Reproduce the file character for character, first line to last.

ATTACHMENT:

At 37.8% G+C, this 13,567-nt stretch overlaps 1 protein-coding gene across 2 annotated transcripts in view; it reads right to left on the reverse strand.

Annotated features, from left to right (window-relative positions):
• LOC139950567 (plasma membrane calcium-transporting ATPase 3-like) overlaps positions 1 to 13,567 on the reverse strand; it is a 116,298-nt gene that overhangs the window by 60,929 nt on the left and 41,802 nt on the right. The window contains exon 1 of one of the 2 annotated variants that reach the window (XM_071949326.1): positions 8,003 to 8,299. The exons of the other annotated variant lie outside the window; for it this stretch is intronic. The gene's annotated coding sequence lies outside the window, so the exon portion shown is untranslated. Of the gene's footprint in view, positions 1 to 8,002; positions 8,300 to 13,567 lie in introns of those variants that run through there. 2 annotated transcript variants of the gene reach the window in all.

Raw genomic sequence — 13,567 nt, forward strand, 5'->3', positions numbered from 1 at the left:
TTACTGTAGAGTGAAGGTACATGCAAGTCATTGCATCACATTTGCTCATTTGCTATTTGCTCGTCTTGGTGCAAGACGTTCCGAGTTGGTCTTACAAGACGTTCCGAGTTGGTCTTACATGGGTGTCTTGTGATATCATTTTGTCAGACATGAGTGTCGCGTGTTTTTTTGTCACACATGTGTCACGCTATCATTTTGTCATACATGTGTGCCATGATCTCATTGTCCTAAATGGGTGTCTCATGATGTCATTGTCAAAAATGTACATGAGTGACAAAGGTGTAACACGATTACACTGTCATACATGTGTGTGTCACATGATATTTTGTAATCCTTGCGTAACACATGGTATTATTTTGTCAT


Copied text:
At 37.8% G+C, this 13,567-nt stretch overlaps 1 protein-coding gene across 2 annotated transcripts in view; it reads right to left on the reverse strand.

Annotated features, from left to right (window-relative positions):
• LOC139950567 (plasma membrane calcium-transporting ATPase 3-like) overlaps positions 1 to 13,567 on the reverse strand; it is a 116,298-nt gene that overhangs the window by 60,929 nt on the left and 41,802 nt on the right. The window contains exon 1 of one of the 2 annotated variants that reach the window (XM_071949326.1): positions 8,003 to 8,299. The exons of the other annotated variant lie outside the window; for it this stretch is intronic. The gene's annotated coding sequence lies outside the window, so the exon portion shown is untranslated. Of the gene's footprint in view, positions 1 to 8,002; positions 8,300 to 13,567 lie in introns of those variants that run through there. 2 annotated transcript variants of the gene reach the window in all.

Raw genomic sequence — 13,567 nt, forward strand, 5'->3', positions numbered from 1 at the left:
TTACTGTAGAGTGAAGGTACATGCAAGTCATTGCATCACATTTGCTCATTTGCTATTTGCTCGTCTTGGTGCAAGACGTTCCGAGTTGGTCTTACAAGACGTTCCGAGTTGGTCTTACATGGGTGTCTTGTGATATCATTTTGTCAGACATGAGTGTCGCGTGTTTTTTTGTCACACATGTGTCACGCTATCATTTTGTCATACATGTGTGCCATGATCTCATTGTCCTAAATGGGTGTCTCATGATGTCATTGTCAAAAATGTACATGAGTGACAAAGGTGTAACACGATTACACTGTCATACATGTGTGTGTCACATGATATTTTGTAATCCTTGCGTAACACATGGTATTATTTTGTCAT